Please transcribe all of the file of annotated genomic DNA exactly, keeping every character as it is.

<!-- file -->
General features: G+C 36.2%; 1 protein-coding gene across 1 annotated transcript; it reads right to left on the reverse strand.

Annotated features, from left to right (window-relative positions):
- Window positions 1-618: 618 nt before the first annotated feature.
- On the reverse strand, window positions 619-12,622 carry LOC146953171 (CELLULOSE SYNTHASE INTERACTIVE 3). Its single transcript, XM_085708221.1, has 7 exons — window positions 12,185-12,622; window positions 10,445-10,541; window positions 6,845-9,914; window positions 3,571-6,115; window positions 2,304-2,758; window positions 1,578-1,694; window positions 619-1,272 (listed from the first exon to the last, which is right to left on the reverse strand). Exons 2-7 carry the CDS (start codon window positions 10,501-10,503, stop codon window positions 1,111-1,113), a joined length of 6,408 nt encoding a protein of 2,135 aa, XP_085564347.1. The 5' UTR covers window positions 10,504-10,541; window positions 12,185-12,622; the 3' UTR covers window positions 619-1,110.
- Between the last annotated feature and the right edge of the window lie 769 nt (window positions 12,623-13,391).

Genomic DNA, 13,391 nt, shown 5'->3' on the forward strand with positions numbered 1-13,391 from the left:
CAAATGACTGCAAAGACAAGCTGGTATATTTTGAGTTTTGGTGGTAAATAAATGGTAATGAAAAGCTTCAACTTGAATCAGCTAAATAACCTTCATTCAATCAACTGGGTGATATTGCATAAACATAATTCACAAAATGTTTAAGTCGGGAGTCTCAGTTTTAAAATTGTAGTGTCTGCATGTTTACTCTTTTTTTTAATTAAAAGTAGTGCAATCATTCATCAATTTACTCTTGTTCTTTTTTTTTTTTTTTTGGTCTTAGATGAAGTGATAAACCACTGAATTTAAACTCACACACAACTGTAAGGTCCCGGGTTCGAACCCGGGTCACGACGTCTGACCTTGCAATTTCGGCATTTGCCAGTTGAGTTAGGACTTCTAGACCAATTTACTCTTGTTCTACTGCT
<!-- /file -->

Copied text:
General features: G+C 36.2%; 1 protein-coding gene across 1 annotated transcript; it reads right to left on the reverse strand.

Annotated features, from left to right (window-relative positions):
- Window positions 1-618: 618 nt before the first annotated feature.
- On the reverse strand, window positions 619-12,622 carry LOC146953171 (CELLULOSE SYNTHASE INTERACTIVE 3). Its single transcript, XM_085708221.1, has 7 exons — window positions 12,185-12,622; window positions 10,445-10,541; window positions 6,845-9,914; window positions 3,571-6,115; window positions 2,304-2,758; window positions 1,578-1,694; window positions 619-1,272 (listed from the first exon to the last, which is right to left on the reverse strand). Exons 2-7 carry the CDS (start codon window positions 10,501-10,503, stop codon window positions 1,111-1,113), a joined length of 6,408 nt encoding a protein of 2,135 aa, XP_085564347.1. The 5' UTR covers window positions 10,504-10,541; window positions 12,185-12,622; the 3' UTR covers window positions 619-1,110.
- Between the last annotated feature and the right edge of the window lie 769 nt (window positions 12,623-13,391).

Genomic DNA, 13,391 nt, shown 5'->3' on the forward strand with positions numbered 1-13,391 from the left:
CAAATGACTGCAAAGACAAGCTGGTATATTTTGAGTTTTGGTGGTAAATAAATGGTAATGAAAAGCTTCAACTTGAATCAGCTAAATAACCTTCATTCAATCAACTGGGTGATATTGCATAAACATAATTCACAAAATGTTTAAGTCGGGAGTCTCAGTTTTAAAATTGTAGTGTCTGCATGTTTACTCTTTTTTTTAATTAAAAGTAGTGCAATCATTCATCAATTTACTCTTGTTCTTTTTTTTTTTTTTTTGGTCTTAGATGAAGTGATAAACCACTGAATTTAAACTCACACACAACTGTAAGGTCCCGGGTTCGAACCCGGGTCACGACGTCTGACCTTGCAATTTCGGCATTTGCCAGTTGAGTTAGGACTTCTAGACCAATTTACTCTTGTTCTACTGCT